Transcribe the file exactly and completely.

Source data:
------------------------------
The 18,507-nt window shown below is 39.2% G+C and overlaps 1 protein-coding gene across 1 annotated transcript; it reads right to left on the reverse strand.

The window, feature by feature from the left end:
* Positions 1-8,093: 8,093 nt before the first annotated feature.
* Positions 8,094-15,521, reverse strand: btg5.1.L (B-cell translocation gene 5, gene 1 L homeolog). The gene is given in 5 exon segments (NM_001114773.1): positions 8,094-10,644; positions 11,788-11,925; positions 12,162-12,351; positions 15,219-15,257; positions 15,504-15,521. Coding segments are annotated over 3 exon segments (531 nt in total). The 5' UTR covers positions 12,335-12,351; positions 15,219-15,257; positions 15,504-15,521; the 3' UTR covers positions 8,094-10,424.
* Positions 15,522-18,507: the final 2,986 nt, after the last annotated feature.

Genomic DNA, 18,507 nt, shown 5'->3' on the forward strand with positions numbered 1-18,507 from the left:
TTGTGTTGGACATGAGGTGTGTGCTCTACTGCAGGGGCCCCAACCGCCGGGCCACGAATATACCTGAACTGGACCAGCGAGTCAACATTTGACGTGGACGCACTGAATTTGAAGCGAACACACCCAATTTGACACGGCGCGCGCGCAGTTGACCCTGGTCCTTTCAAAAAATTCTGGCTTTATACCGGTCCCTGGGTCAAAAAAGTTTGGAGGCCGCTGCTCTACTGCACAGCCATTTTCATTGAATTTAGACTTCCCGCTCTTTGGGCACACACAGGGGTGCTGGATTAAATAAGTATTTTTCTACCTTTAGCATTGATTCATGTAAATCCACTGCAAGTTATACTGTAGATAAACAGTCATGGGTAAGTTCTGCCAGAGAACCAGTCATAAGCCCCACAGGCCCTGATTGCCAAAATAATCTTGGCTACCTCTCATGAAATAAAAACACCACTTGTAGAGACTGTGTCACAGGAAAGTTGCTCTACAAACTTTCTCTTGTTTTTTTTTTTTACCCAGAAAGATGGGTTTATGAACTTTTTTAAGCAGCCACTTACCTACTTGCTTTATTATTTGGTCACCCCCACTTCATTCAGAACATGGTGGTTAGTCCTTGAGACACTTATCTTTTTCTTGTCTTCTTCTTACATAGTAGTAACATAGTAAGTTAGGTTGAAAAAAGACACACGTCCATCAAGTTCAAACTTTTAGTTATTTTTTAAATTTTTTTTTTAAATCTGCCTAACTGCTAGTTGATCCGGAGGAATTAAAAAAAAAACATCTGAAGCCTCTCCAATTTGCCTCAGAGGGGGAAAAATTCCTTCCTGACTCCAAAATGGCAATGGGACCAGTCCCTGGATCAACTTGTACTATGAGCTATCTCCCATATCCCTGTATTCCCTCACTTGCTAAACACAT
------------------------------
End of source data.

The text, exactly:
The 18,507-nt window shown below is 39.2% G+C and overlaps 1 protein-coding gene across 1 annotated transcript; it reads right to left on the reverse strand.

The window, feature by feature from the left end:
* Positions 1-8,093: 8,093 nt before the first annotated feature.
* Positions 8,094-15,521, reverse strand: btg5.1.L (B-cell translocation gene 5, gene 1 L homeolog). The gene is given in 5 exon segments (NM_001114773.1): positions 8,094-10,644; positions 11,788-11,925; positions 12,162-12,351; positions 15,219-15,257; positions 15,504-15,521. Coding segments are annotated over 3 exon segments (531 nt in total). The 5' UTR covers positions 12,335-12,351; positions 15,219-15,257; positions 15,504-15,521; the 3' UTR covers positions 8,094-10,424.
* Positions 15,522-18,507: the final 2,986 nt, after the last annotated feature.

Genomic DNA, 18,507 nt, shown 5'->3' on the forward strand with positions numbered 1-18,507 from the left:
TTGTGTTGGACATGAGGTGTGTGCTCTACTGCAGGGGCCCCAACCGCCGGGCCACGAATATACCTGAACTGGACCAGCGAGTCAACATTTGACGTGGACGCACTGAATTTGAAGCGAACACACCCAATTTGACACGGCGCGCGCGCAGTTGACCCTGGTCCTTTCAAAAAATTCTGGCTTTATACCGGTCCCTGGGTCAAAAAAGTTTGGAGGCCGCTGCTCTACTGCACAGCCATTTTCATTGAATTTAGACTTCCCGCTCTTTGGGCACACACAGGGGTGCTGGATTAAATAAGTATTTTTCTACCTTTAGCATTGATTCATGTAAATCCACTGCAAGTTATACTGTAGATAAACAGTCATGGGTAAGTTCTGCCAGAGAACCAGTCATAAGCCCCACAGGCCCTGATTGCCAAAATAATCTTGGCTACCTCTCATGAAATAAAAACACCACTTGTAGAGACTGTGTCACAGGAAAGTTGCTCTACAAACTTTCTCTTGTTTTTTTTTTTTACCCAGAAAGATGGGTTTATGAACTTTTTTAAGCAGCCACTTACCTACTTGCTTTATTATTTGGTCACCCCCACTTCATTCAGAACATGGTGGTTAGTCCTTGAGACACTTATCTTTTTCTTGTCTTCTTCTTACATAGTAGTAACATAGTAAGTTAGGTTGAAAAAAGACACACGTCCATCAAGTTCAAACTTTTAGTTATTTTTTAAATTTTTTTTTTAAATCTGCCTAACTGCTAGTTGATCCGGAGGAATTAAAAAAAAAACATCTGAAGCCTCTCCAATTTGCCTCAGAGGGGGAAAAATTCCTTCCTGACTCCAAAATGGCAATGGGACCAGTCCCTGGATCAACTTGTACTATGAGCTATCTCCCATATCCCTGTATTCCCTCACTTGCTAAACACAT